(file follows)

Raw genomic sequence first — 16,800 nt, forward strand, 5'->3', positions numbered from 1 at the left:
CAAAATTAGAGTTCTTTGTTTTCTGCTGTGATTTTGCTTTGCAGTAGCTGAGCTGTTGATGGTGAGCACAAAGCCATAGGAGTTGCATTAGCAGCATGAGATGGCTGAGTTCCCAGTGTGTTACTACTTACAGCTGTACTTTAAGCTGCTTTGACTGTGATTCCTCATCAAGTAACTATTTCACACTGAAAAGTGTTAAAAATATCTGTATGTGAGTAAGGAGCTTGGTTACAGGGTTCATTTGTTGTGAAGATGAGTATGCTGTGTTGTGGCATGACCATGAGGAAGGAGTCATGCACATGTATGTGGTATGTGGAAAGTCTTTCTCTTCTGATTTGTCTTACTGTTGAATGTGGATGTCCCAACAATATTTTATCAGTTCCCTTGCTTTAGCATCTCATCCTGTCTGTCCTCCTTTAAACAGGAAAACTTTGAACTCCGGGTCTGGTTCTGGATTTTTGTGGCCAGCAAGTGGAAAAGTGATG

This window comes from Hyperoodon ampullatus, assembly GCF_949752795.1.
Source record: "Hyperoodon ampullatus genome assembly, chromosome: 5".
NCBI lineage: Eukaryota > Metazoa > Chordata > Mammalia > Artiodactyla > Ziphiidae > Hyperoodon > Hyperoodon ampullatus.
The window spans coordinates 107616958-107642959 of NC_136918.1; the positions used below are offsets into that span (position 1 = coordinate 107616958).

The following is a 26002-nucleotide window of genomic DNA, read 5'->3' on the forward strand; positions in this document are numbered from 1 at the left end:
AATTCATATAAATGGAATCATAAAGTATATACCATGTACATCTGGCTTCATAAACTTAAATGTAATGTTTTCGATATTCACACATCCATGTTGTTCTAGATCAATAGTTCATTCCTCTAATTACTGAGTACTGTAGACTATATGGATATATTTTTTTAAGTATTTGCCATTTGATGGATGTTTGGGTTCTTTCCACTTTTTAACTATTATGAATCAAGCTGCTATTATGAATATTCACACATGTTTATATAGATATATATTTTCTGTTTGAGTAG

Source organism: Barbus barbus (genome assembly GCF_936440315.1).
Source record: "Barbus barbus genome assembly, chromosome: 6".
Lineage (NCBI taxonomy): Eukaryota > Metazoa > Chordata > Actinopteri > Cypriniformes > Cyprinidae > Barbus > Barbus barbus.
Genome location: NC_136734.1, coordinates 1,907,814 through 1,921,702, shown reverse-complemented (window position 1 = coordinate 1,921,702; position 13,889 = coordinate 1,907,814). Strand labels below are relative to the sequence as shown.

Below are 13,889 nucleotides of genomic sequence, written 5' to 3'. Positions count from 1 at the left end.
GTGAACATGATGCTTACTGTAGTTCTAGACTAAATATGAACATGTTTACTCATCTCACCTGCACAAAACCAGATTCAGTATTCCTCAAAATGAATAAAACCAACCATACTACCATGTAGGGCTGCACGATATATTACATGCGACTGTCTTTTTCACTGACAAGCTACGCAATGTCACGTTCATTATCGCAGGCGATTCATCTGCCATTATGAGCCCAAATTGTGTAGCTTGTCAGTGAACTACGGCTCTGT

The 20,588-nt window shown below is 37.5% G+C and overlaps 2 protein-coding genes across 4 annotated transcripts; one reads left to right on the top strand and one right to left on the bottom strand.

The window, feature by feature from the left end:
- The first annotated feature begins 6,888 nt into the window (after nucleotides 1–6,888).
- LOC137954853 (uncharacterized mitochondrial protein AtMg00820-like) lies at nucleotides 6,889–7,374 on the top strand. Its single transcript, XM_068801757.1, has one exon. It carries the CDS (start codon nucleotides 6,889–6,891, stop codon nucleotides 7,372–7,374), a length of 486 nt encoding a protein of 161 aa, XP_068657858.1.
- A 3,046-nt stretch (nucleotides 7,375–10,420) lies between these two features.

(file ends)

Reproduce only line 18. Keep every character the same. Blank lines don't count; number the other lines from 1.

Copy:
- LOC137954853 (uncharacterized mitochondrial protein AtMg00820-like) lies at nucleotides 6,889–7,374 on the top strand. Its single transcript, XM_068801757.1, has one exon. It carries the CDS (start codon nucleotides 6,889–6,891, stop codon nucleotides 7,372–7,374), a length of 486 nt encoding a protein of 161 aa, XP_068657858.1.